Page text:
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Laurence D. Fink, Chairman and Chief Executive Officer of BlackRock, speaks at a private event on May 14 2014.Fred Lum/The Globe and Mail

A new and welcome trend in ETFs suggests some awareness of what madness it is for companies to keep issuing ever more arcane and obscure products to attract investors.

BlackRock Canada's iShares franchise has started introducing ETFs that are designed to accomplish an investing goal, rather than peel off yet another micro-slice of the market for investors to put their money in. Want to protect against rising interest rates while trying to squeeze out a little extra yield? Then consider the new iShares Conservative Short Term Strategic Fixed Income ETF (XSC). Are you looking for higher yields and prepared to run a little more rate risk to get them? Then maybe the iShares Conservative Strategic Fixed Income ETF (XSE) will suit you.

One broadly diversified, low-cost bond ETF is all you really need for a buy-and-hold portfolio you expect to own for many years to come (for an inventory, check out the third instalment of my 2015 ETF Buyers' Guide. But investors do sometimes like to get, um, strategic. To do so, they can sift through dozens of bond ETF options, or consider a pre-fab bond portfolio like XSC, XSE or a sister fund issued earlier this year, the iShares Short Term Strategic Fixed Income ETF (XSI).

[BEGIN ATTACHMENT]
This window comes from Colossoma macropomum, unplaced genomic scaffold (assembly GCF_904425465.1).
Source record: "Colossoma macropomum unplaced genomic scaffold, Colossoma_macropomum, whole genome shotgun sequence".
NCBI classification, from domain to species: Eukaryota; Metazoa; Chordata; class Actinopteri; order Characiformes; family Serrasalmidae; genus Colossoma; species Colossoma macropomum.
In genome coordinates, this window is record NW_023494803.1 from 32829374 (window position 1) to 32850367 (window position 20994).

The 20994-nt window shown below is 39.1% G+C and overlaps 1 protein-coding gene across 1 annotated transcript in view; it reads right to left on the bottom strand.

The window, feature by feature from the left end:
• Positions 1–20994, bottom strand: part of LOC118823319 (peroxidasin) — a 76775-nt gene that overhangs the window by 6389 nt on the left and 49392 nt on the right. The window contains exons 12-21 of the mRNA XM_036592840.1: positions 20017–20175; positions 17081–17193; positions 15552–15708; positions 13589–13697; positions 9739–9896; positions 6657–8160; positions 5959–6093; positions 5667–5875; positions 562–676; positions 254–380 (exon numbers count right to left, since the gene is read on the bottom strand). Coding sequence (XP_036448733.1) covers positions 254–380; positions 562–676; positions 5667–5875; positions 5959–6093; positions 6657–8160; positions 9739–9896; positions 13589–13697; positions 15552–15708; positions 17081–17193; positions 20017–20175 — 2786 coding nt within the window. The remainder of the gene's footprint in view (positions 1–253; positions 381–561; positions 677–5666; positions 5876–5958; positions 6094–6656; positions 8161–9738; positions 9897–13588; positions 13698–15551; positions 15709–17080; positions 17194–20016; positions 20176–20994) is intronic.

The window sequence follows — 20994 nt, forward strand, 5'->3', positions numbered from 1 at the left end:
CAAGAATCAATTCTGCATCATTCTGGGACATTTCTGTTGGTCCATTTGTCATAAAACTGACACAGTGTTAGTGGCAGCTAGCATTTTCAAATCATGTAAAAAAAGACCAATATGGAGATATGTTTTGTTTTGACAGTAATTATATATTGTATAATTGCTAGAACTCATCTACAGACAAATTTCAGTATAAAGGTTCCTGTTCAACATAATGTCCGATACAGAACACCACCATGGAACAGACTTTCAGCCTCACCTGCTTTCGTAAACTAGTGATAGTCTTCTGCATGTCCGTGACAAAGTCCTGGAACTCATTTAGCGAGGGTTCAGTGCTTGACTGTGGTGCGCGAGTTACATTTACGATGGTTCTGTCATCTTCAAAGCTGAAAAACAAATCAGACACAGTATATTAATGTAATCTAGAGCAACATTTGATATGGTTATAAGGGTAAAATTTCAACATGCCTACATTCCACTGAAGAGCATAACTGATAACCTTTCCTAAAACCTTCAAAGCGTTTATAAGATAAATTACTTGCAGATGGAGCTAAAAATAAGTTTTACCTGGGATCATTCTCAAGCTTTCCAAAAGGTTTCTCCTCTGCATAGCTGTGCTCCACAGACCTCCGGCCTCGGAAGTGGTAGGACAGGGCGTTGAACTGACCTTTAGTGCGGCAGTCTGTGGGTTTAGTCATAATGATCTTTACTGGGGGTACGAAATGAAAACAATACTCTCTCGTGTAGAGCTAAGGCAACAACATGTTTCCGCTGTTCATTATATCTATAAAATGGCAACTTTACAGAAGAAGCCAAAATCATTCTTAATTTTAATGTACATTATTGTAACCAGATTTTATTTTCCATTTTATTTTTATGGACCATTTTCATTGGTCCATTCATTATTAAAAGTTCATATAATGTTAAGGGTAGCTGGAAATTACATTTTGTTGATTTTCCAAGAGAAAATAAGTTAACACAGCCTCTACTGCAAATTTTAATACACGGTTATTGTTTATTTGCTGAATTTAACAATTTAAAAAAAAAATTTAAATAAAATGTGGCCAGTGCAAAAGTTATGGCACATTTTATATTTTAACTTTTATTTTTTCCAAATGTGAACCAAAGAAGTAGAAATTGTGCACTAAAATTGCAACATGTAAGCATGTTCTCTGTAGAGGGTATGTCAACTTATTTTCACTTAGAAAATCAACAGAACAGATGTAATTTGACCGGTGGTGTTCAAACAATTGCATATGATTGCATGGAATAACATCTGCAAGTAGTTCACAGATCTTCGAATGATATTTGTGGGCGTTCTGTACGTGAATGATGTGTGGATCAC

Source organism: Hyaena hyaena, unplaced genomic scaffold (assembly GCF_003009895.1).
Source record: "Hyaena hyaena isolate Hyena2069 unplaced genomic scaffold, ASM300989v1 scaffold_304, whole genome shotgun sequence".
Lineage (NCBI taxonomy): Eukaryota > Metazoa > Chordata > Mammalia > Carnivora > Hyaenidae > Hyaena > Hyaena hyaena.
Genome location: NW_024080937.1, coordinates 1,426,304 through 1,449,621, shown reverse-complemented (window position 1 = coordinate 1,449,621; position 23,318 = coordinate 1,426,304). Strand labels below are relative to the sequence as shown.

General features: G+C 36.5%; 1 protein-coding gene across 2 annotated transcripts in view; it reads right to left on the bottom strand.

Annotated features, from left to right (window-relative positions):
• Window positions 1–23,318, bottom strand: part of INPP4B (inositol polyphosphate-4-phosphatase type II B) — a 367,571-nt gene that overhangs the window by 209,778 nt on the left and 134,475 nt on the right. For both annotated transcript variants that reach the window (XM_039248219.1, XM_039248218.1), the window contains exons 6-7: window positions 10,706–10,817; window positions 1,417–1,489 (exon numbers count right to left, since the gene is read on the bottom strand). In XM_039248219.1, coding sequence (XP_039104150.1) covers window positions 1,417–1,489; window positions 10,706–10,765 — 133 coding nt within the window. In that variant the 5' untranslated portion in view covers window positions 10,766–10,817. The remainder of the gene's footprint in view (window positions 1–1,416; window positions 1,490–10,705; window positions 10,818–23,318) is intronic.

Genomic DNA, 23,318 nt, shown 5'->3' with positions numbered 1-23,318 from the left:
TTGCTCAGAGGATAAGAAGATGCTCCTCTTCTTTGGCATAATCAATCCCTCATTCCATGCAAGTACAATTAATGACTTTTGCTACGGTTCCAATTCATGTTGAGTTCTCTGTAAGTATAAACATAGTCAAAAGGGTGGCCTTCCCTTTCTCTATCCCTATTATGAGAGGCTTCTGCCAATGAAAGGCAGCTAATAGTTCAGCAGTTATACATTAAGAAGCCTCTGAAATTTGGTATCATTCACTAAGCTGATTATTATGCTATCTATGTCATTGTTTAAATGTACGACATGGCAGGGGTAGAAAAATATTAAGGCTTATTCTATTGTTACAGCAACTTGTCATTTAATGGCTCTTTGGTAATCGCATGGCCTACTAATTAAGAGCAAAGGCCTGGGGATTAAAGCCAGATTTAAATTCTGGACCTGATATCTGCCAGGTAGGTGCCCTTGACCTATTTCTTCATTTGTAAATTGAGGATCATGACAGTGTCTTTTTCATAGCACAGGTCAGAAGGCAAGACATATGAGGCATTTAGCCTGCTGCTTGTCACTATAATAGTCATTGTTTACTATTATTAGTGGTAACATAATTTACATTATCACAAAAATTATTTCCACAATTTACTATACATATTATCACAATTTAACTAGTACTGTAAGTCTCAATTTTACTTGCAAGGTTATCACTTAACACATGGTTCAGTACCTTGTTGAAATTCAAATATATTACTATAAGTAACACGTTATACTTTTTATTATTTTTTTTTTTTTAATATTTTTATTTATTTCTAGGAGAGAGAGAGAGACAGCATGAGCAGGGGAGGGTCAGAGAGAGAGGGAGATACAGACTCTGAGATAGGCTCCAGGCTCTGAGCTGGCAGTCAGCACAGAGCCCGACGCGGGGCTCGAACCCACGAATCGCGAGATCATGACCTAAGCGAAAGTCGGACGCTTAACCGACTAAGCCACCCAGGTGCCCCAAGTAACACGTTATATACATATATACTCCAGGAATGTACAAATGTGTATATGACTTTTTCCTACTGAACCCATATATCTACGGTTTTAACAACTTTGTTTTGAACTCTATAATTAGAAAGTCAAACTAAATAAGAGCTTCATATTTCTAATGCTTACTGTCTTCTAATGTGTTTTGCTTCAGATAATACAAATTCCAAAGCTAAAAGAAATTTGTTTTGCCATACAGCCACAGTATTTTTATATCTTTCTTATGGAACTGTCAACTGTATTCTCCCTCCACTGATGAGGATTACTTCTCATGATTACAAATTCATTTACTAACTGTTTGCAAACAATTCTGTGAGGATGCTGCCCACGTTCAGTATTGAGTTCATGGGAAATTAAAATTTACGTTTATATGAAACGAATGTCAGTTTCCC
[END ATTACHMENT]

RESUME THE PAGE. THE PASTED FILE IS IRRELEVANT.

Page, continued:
These exchange-traded funds are fund-of-fund products, which means they hold a portfolio of underlying iShares funds. XSC has a management fee of 0.4 per cent, while XSE and XSI are at 0.5 per cent. That's all in – you don't pay for the ETFs in the portfolio on top of that. It's worth noting that iShares' own Core High Quality Canadian Bond Index ETF (XQB) has a management fee of just 0.12 per cent.

The higher cost of XSC and XSE buy you diversification into areas such as high yield and emerging market bonds. Both funds have the word "conservative" in their name because high yield securities, issued by less financially strong entities, are limited to 25 per cent of the portfolio. In addition, XSC limits the duration of its portfolio to five years. XSC's after-fee yield to maturity is around 2.7 per cent, while XSE comes in around 3.7 per cent.

BlackRock may be onto something with its strategic bond ETFs. The company reports that XSI has attracted the largest inflows of any Canadian ETF introduced in 2015.